holding that the destruction of a physical sample of moonshine did not violate a criminal defendant's rights under the Confrontation Clause because "that provision is by its terms restricted to 'witnesses' and does not encompass physical evidence as well"Summary of this case from Williams v. Warden
Rule 18, 5 Cir.; see Isbell Enterprises, Inc. v. Citizens Casualty Co. of New York et al., 5 Cir., 1970, 431 F.2d 409, Part I.
August 6, 1976. Rehearing Denied September 3, 1976.
Max P. Engel, Miami, Fla., for defendant-appellant.
Robert W. Rust, U.S. Atty., William R. Northcutt, Asst. U.S. Atty., Miami, Fla., for plaintiff-appellee.
Appeal from the United States District Court for the Southern District of Florida.
Before THORNBERRY, CLARK and TJOFLAT, Circuit Judges.
Bobby Joe Herndon appeals from his conviction for conspiracy and substantive offenses related to the production of illegal "moonshine" liquor. The jury found Herndon and a co-defendant, Donald Jones, not guilty of transportation, sale, and possession of non-taxpaid liquor. We find that none of the five points of error asserted by Herndon warrant reversal.
Jones, like Herndon, was convicted on five counts of the seven count indictment. One count was dismissed as to all defendants. Furthermore, defendant William Mimbs was acquitted on all counts.
Before trial, appellant moved to suppress certain bank records, and the trial court granted the motion on the ground that the government's use of the subpoena duces tecum had been unauthorized. Those records were not introduced at trial, but copies of checks and other documents relating to the purchase of equipment and materials which could be used in the production of liquor were put into evidence over appellant's objection. Appellant argued that the documents were "tainted" because they had come into the government's hands through exploitation of the suppressed bank records. At the least, appellant now contends, the government was required to make an affirmative showing of independent origin rather than simply state to the court that there was no impermissible connection.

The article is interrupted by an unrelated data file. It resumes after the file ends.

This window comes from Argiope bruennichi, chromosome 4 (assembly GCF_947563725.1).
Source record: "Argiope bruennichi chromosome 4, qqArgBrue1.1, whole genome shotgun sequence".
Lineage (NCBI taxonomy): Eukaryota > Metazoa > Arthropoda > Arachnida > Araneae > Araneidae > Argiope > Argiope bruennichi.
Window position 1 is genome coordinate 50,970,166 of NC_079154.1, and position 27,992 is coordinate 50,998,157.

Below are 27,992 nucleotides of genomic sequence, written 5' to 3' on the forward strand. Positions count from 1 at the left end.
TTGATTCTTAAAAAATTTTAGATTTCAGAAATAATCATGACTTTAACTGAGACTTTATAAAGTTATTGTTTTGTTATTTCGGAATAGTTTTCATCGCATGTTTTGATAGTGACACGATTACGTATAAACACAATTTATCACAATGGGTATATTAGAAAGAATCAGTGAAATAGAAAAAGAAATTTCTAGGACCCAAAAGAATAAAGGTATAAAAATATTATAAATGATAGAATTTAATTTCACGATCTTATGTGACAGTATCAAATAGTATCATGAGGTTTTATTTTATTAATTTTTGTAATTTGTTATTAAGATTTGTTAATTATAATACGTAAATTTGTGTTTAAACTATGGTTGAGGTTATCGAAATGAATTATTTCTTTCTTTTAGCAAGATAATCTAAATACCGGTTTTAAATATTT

We need not reach this question in view of the Supreme Court's recent decision in United States v. Miller, ___ U.S. ___, 96 S.Ct. 1619, 48 L.Ed.2d 71 (1976). In that case, which involved facts quite similar to those that now confront us, the Court held that only the subpoenaed bank had a fourth amendment interest in bank records which entitled it to challenge the subpoena and suppress evidence derived therefrom. Accordingly, the Court reaffirmed the rule that
the issuance of a subpoena to a third party to obtain the records of that party does not violate the rights of a defendant, even if a criminal prosecution is contemplated at the time the subpoena is issued.
It therefore is clear that appellant had no right to challenge the subpoena for bank records and that the introduction into evidence of the records themselves would not have been error. Introduction of the secondary documents, then, was undoubtedly permissible; there can be no taint where there is no primary illegality.
A more substantial point of error relates to evidence concerning a sample of mash introduced by the government. The government's expert witness made an analysis of the sample and a laboratory report was prepared as a result of the analysis. The report was made available to the defense and the expert appeared and was cross-examined at trial, but the witness's original notes of the test were not available at trial. Moreover, it was discovered that the mash sample itself had been destroyed pursuant to a routine procedure by which evidence that had been in the lab longer than six months was removed because of space limitations.
Appellant urges first that the destruction of the sample and the absence of the lab notes deprived him of his sixth amendment right to confront witnesses against him. But that provision is by its terms restricted to "witnesses" and does not encompass physical evidence as well. And to the extent that it is a claim that production of the sample or notes was necessary to fully "confront" the government's expert, it is foreclosed by this court's en banc holding in United States v. Williams, 447 F.2d 1285, 1288-1291 (5 Cir. 1971), that